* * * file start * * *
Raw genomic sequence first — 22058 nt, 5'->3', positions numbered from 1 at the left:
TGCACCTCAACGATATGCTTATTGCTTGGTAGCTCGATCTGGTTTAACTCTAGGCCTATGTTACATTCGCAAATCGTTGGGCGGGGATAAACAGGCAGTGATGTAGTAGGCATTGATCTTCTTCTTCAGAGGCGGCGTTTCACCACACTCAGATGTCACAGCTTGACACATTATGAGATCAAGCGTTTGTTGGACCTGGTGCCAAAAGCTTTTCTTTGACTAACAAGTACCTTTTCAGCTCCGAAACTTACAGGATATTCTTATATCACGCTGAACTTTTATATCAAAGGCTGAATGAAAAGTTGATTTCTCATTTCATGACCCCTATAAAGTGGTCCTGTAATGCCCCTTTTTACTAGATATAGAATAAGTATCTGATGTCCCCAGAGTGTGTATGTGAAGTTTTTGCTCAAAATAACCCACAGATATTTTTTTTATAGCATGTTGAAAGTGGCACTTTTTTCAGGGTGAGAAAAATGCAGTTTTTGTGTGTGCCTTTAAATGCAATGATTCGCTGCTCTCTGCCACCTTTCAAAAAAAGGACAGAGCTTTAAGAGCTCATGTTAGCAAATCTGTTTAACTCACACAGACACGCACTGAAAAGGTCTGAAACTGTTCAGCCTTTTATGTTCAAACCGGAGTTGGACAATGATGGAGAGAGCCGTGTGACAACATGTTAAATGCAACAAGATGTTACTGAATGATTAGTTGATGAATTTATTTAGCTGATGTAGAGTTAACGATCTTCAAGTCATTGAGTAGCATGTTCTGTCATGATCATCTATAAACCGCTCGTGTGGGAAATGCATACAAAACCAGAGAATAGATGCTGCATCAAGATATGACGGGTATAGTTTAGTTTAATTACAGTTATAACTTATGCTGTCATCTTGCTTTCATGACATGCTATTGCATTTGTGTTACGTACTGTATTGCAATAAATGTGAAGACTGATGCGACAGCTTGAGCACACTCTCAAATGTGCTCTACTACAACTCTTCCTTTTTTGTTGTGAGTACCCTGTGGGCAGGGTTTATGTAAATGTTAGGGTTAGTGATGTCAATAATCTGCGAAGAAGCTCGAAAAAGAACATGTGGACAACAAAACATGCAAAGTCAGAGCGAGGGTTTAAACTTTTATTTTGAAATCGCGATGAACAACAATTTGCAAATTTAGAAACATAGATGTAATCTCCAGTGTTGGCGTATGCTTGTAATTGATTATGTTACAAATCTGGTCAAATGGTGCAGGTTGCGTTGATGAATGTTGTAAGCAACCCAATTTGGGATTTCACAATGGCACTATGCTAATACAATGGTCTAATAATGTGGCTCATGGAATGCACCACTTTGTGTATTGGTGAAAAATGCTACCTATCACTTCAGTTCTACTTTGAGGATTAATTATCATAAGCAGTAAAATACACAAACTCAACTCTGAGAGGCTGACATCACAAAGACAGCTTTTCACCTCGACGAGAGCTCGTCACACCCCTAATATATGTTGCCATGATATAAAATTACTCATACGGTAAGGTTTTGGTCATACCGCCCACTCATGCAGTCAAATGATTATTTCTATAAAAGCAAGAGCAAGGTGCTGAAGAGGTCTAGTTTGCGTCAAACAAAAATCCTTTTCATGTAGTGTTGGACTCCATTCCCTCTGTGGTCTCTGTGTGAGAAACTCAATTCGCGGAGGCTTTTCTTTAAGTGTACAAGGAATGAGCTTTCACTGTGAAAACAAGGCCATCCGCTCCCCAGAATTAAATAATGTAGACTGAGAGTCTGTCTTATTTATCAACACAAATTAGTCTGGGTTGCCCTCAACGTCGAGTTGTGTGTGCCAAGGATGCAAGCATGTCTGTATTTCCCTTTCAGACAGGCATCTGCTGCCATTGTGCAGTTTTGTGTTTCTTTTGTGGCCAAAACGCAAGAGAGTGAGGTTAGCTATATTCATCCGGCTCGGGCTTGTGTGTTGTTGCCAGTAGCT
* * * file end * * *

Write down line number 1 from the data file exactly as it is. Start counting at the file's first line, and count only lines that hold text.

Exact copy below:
Raw genomic sequence first — 22058 nt, 5'->3', positions numbered from 1 at the left: